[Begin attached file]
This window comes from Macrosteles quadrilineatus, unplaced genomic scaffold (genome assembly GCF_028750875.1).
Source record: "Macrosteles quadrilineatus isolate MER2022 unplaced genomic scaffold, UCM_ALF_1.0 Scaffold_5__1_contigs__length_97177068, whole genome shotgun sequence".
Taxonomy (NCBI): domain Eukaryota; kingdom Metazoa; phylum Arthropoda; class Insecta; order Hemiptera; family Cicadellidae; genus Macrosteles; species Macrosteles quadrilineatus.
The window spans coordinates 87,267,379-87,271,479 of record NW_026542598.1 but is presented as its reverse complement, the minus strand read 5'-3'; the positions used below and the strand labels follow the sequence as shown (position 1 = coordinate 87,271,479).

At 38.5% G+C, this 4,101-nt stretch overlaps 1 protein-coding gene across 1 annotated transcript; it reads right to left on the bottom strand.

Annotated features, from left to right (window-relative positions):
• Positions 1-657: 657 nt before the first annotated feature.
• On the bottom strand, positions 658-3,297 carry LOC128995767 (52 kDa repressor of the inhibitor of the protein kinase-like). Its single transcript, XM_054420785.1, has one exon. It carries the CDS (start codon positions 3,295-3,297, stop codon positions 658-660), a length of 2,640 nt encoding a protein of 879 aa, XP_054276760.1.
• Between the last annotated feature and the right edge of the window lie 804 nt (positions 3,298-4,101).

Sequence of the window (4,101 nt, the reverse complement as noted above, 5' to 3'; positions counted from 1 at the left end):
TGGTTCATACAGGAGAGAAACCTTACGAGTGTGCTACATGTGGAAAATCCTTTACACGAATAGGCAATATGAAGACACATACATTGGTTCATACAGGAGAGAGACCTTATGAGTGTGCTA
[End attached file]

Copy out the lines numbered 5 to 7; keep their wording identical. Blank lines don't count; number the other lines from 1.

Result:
At 38.5% G+C, this 4,101-nt stretch overlaps 1 protein-coding gene across 1 annotated transcript; it reads right to left on the bottom strand.

Annotated features, from left to right (window-relative positions):
• Positions 1-657: 657 nt before the first annotated feature.